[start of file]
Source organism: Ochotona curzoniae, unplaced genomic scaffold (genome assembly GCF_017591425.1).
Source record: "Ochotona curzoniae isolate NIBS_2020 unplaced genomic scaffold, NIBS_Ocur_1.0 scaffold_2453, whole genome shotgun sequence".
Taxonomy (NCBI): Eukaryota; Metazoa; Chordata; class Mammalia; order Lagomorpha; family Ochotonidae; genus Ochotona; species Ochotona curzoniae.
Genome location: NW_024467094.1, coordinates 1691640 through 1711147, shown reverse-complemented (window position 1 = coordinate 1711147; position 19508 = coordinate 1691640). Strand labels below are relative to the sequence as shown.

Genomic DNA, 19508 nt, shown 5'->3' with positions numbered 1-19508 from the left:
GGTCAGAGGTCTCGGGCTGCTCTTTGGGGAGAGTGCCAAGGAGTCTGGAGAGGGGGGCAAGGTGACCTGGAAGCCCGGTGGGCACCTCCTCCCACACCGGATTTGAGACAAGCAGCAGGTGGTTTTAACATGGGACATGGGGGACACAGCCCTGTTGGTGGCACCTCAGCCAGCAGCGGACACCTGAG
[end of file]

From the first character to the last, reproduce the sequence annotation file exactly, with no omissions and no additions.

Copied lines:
Source organism: Ochotona curzoniae, unplaced genomic scaffold (genome assembly GCF_017591425.1).
Source record: "Ochotona curzoniae isolate NIBS_2020 unplaced genomic scaffold, NIBS_Ocur_1.0 scaffold_2453, whole genome shotgun sequence".
Taxonomy (NCBI): Eukaryota; Metazoa; Chordata; class Mammalia; order Lagomorpha; family Ochotonidae; genus Ochotona; species Ochotona curzoniae.
Genome location: NW_024467094.1, coordinates 1691640 through 1711147, shown reverse-complemented (window position 1 = coordinate 1711147; position 19508 = coordinate 1691640). Strand labels below are relative to the sequence as shown.

Genomic DNA, 19508 nt, shown 5'->3' with positions numbered 1-19508 from the left:
GGTCAGAGGTCTCGGGCTGCTCTTTGGGGAGAGTGCCAAGGAGTCTGGAGAGGGGGGCAAGGTGACCTGGAAGCCCGGTGGGCACCTCCTCCCACACCGGATTTGAGACAAGCAGCAGGTGGTTTTAACATGGGACATGGGGGACACAGCCCTGTTGGTGGCACCTCAGCCAGCAGCGGACACCTGAG